The link exchanges you mention are troublesome, as it may look like you're moving or redirecting that content (from both sites, actually), to avoid the effects of either Penguin or of a manual penalty... To be discussed.
Coincidentally, I had originally included in my first post, following my comment about Google's long memory, a paragraph about the kind of things I believe that Google does remember. The paragraph made the opening of the post too long, though, so ironically, I dropped it, but here it is... >>It has been discussed with regard to content from a penalized site that Google may remember that content and apply a penalty to a new domain. This content you're discussing, of course, is not penalized... and Google isn't known for rewarding historical originality, so you may be OK.<<
Now that it turns out that it's either been penalized or hit algorithmically, so yes, it's likely that you've got a very tricky situation. (This may be, btw, why the article you like wasn't ranking on that site. I haven't seen the site, so this is just a possibility).
These links however are only to the home page, NOT to the articles on the domain which I am going to be 301 redirecting to my own site. (I do not plan to make a redirect of the home page, only the articles I'm interested in.) Do you think this is a problem?
Potentially, yes... and I can't think of anything good to say about it. Internally in your site, I'm guessing that the effects of Penguin probably flow like link juice does or like PageRank propagates, dropping off as your nav splits and gets deeper from the landing point of the link. So, they'd be flowing from the home page.
If you split the articles off from the home page, you've still got the question of whether Google remembers that there once was tainted link juice going to the article pages, and whether it's keep score on those algo issues.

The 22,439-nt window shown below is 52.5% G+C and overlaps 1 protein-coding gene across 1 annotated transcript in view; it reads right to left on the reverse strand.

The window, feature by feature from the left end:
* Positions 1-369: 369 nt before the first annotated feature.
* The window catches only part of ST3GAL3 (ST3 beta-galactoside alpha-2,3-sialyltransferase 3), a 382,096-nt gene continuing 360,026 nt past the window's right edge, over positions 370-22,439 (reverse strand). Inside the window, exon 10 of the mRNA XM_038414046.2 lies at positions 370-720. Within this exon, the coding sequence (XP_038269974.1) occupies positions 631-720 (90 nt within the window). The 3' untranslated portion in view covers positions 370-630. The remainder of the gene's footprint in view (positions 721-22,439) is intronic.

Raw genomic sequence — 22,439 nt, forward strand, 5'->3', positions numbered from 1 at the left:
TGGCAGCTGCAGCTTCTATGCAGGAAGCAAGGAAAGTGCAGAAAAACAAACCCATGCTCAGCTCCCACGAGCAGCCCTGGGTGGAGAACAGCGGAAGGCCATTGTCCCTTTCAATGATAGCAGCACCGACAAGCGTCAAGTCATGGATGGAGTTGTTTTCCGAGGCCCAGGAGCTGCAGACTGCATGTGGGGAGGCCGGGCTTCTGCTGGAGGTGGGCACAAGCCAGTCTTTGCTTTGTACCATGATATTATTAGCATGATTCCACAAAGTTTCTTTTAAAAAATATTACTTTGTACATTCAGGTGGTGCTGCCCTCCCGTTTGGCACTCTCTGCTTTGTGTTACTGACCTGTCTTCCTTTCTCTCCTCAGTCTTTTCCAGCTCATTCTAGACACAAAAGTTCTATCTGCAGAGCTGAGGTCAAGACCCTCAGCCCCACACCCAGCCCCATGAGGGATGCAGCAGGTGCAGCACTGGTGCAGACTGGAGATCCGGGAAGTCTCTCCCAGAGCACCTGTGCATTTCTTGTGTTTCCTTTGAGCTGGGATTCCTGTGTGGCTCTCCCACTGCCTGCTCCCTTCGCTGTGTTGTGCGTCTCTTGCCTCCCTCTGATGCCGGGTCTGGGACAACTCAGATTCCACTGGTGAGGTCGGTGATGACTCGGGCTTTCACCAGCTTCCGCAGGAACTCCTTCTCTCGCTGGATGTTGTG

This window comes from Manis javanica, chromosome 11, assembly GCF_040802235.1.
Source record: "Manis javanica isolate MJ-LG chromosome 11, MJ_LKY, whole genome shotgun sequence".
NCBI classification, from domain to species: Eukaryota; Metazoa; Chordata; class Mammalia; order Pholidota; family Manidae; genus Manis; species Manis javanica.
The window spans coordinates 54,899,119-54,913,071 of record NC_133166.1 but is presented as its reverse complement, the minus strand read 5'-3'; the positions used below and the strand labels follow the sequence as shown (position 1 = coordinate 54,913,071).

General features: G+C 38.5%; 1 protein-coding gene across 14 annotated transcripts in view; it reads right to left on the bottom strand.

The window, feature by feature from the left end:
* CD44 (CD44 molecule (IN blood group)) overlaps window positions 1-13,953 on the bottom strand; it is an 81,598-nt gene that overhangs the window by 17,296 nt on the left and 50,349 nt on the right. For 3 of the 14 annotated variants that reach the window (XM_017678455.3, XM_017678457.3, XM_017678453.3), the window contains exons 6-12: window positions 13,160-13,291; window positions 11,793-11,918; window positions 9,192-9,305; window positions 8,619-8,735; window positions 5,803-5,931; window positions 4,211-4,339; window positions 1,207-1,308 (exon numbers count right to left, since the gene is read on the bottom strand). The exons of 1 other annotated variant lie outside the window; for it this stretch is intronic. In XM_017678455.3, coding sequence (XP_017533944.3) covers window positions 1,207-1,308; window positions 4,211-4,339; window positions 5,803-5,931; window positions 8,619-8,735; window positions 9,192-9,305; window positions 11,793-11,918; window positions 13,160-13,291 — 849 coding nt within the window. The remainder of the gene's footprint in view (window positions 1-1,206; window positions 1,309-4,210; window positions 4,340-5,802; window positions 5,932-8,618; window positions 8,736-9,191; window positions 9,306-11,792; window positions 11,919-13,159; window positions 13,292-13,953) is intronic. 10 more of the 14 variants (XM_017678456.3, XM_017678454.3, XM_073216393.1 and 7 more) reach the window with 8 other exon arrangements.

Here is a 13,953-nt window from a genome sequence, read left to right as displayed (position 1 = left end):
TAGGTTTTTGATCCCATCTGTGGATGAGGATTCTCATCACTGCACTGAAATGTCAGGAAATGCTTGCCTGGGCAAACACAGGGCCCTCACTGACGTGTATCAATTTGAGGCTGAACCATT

Your instincts about dropping your reciprocal links are good, and ditto about waiting... and your thoughts about the home page being split away are logical thoughts. I just don't know whether those article pages are tainted by Google's sense of justice (and I don't know how else to put it). A 301 will redirect a penalty or link based algo violations, so if that link taint from the home page migrated through the site, and cutting off the home page doesn't take care of it, then you've got link juice rot flowing through your site nav, putting a label of sorts on each of the pages. I don't know, though, that this is happening; and I am in fact looking at worst case scenario for the sake of discussion.
Have you checked whether there's a manual penalty, or whether it's Penguin, which is algorithmic (and in some ways perhaps worse because of Google's desire not to make the update dates clear)?
It's late for me here, and I'd planned to get to bed early, because I have a very full next week. I think you understand most of the link problem considerations, and that your instincts are good. The only really safe way, though, IMO, may be to clear up the linking situation completely, disavow if that's necessary, clean up your act, etc.
If it's an algorithmic situation, you may have a long wait. I'm thinking that...
(a) Google wanted to make this algorithm memorable...
(b) Google is taking forever to straighten it out...
(b) straightening it out quickly may be impossible, as you've got layers of bad stuff that need to unwind like entropy (if it 's even theoretically possible that entropy could unwind). In this case, there's been layer upon layer of compounded confusion and crappy links.
I know I'm leave a lot out in the interest of time.
I can't say right now whether I'd go for Option 1 or Option 2, except to say that I would NOT remove the URLs via the Search Console. That's a separate discussion, but I think long term effects of that would be a disaster. Maybe you could use robots noindex meta in the old sites, but ultimately you'd want to drop it. I'd have to think about the alternatives.
The canonical tag has its own idiosyncrasies, btw, that ought to be discussed.
I myself would keep the author's byline on your pages. Not sure whether he should link to the moved pages if you use the canonical. I have a respect for authors, and I think that Google is developing an awareness, and I would be careful of trying to sweep history under the rugs. I think I'd go the other way, and acknowledge his contribution to your site. In addition to all else these days, you've got him as a named entity, with knowledge graph issues coming if not there already. And I do think, if he really is a known authority, that his name, marked up properly, will be valuable as something like topical PageRank and other "socially" related ranking signals roll out, assuming this hasn't done so to some degree already.
The articles sound fine, but I don't know how Google looks at such transactions. I think they'd respect it more if you keep his name, and gave him an author page. Too bad he swapped links and maybe tainted the situation.